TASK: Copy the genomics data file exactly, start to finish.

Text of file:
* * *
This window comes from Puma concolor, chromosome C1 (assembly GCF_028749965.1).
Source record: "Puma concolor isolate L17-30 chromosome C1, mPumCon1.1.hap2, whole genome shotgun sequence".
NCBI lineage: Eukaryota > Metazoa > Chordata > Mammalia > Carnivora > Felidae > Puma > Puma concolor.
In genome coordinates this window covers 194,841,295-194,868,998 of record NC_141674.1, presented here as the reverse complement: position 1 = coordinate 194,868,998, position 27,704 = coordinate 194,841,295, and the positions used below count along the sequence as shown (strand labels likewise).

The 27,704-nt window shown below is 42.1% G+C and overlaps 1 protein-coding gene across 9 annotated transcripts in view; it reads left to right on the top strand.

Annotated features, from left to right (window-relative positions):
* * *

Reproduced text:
This window comes from Puma concolor, chromosome C1 (assembly GCF_028749965.1).
Source record: "Puma concolor isolate L17-30 chromosome C1, mPumCon1.1.hap2, whole genome shotgun sequence".
NCBI lineage: Eukaryota > Metazoa > Chordata > Mammalia > Carnivora > Felidae > Puma > Puma concolor.
In genome coordinates this window covers 194,841,295-194,868,998 of record NC_141674.1, presented here as the reverse complement: position 1 = coordinate 194,868,998, position 27,704 = coordinate 194,841,295, and the positions used below count along the sequence as shown (strand labels likewise).

The 27,704-nt window shown below is 42.1% G+C and overlaps 1 protein-coding gene across 9 annotated transcripts in view; it reads left to right on the top strand.

Annotated features, from left to right (window-relative positions):